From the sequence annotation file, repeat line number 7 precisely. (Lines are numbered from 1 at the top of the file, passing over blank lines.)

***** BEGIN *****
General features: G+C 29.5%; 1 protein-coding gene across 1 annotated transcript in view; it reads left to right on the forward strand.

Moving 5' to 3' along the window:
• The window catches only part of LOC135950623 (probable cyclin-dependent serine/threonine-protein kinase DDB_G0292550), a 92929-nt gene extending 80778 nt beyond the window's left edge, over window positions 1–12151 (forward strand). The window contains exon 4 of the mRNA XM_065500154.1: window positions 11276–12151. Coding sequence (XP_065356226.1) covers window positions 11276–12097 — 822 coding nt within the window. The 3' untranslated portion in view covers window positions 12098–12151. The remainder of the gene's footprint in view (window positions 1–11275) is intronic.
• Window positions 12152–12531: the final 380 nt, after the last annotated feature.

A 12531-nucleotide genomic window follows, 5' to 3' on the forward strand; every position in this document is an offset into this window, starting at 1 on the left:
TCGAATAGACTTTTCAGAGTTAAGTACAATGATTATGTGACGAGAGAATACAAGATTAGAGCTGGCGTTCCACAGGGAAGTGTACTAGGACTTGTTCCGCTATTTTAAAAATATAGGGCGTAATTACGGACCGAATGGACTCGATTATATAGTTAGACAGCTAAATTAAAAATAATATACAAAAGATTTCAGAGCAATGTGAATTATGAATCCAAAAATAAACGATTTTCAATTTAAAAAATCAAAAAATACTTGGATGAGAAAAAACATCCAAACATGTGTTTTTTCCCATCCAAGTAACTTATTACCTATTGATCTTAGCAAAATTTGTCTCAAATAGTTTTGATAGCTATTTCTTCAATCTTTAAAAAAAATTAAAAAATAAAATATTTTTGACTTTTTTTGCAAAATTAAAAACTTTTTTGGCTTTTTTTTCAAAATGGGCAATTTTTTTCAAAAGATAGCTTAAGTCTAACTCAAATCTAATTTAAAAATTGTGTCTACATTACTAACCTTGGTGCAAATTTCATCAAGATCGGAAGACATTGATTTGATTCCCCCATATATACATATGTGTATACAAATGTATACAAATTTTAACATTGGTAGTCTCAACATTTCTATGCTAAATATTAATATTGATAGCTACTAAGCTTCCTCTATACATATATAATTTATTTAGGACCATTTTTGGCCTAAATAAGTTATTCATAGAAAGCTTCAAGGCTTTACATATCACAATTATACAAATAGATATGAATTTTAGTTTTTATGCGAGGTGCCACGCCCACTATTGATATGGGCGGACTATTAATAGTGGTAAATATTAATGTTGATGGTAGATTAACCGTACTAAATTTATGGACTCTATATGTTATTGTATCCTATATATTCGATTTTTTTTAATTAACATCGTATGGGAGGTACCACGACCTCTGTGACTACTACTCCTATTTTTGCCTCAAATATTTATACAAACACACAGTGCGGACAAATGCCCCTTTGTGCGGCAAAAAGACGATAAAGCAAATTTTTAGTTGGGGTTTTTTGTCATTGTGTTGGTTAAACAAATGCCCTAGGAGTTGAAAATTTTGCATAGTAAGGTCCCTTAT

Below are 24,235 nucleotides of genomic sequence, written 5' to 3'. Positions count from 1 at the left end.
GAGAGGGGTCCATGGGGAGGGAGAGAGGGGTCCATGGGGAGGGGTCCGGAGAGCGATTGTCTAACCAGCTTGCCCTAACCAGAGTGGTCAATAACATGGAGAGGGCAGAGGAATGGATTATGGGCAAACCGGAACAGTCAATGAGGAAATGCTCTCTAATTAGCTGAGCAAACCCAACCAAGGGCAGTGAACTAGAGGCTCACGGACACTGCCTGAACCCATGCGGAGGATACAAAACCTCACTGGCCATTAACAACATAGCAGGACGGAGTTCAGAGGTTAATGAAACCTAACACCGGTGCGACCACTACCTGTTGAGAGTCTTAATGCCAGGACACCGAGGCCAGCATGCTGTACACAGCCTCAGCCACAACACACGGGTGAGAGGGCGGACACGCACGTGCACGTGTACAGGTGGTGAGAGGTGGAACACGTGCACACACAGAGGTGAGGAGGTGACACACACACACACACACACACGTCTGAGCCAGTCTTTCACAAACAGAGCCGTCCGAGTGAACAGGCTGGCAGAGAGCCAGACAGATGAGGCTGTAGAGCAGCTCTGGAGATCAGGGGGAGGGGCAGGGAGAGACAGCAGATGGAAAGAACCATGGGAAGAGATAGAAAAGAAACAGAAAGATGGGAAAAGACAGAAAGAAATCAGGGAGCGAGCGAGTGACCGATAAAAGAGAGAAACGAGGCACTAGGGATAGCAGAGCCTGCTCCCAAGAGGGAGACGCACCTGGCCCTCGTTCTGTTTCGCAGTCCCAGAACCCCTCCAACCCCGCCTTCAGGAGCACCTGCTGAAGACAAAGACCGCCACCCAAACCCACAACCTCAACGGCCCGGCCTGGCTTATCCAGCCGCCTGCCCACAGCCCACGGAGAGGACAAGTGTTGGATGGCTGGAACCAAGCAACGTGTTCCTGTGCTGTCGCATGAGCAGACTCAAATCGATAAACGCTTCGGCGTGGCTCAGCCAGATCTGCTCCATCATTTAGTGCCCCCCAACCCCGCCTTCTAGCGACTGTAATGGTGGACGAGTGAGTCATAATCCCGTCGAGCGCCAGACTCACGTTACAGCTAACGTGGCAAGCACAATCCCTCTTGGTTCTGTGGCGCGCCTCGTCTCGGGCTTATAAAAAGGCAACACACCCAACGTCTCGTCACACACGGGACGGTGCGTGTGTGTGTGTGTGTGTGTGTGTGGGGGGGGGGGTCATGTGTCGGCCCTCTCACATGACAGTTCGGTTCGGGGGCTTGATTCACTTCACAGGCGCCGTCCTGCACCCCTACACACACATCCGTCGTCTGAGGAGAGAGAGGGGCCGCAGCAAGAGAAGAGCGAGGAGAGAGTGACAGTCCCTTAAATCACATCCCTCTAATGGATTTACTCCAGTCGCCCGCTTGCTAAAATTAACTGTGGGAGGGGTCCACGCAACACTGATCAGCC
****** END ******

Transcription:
Below are 24,235 nucleotides of genomic sequence, written 5' to 3'. Positions count from 1 at the left end.